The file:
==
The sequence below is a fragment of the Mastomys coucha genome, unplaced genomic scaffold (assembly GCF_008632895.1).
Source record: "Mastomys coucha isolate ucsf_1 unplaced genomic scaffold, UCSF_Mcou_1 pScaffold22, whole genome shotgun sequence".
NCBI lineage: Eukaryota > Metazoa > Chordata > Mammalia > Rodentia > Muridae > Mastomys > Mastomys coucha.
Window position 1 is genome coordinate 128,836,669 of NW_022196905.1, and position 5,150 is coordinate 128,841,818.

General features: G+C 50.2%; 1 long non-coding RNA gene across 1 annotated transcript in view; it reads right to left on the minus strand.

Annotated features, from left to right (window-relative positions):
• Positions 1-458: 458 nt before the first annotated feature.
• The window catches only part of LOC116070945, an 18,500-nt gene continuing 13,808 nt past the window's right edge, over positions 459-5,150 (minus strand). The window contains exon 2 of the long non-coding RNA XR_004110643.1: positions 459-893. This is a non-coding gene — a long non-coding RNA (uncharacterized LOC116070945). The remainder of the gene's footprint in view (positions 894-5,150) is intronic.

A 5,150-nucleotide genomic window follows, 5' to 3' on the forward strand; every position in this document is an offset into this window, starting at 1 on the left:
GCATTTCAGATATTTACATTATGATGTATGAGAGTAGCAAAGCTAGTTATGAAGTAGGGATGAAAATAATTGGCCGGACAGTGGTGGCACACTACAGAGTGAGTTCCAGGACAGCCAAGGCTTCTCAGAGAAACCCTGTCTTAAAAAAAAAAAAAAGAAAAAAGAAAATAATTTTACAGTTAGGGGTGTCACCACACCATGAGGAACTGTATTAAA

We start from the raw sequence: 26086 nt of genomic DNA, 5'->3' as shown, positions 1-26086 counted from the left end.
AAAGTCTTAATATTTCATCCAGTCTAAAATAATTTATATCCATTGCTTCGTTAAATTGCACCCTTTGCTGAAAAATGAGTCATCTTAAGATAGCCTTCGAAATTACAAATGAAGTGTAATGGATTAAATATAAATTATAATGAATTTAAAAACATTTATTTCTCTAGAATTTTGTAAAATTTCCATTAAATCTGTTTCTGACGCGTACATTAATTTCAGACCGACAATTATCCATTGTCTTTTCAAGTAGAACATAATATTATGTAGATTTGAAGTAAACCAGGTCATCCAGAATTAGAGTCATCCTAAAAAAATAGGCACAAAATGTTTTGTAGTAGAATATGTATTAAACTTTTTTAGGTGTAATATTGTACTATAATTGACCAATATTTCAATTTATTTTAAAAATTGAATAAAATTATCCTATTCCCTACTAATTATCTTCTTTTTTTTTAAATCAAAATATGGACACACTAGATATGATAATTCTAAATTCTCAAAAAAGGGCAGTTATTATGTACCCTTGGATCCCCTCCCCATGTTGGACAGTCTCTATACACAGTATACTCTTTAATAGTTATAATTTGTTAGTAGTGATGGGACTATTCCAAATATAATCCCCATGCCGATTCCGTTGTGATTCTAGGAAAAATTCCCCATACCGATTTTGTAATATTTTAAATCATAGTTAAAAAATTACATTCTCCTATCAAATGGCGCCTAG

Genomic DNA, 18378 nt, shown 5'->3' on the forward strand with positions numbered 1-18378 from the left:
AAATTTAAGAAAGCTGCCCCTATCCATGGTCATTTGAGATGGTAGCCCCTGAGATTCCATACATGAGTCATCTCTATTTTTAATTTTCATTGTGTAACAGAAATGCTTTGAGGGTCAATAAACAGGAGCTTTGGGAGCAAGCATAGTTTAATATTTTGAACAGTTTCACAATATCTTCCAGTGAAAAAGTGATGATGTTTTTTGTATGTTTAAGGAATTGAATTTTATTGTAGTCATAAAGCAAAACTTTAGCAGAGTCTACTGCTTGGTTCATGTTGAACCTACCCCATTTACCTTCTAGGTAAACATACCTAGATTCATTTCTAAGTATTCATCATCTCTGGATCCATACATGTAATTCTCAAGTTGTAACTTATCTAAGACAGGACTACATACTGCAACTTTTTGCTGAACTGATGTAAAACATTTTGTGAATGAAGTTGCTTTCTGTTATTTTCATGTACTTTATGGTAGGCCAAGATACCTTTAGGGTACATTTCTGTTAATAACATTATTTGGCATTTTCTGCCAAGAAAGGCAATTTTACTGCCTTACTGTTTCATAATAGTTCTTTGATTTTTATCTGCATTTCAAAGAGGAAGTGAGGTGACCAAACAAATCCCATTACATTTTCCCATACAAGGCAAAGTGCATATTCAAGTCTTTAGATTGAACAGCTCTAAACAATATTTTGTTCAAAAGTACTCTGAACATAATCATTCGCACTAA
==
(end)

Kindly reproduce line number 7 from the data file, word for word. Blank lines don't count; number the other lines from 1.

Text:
• Positions 1-458: 458 nt before the first annotated feature.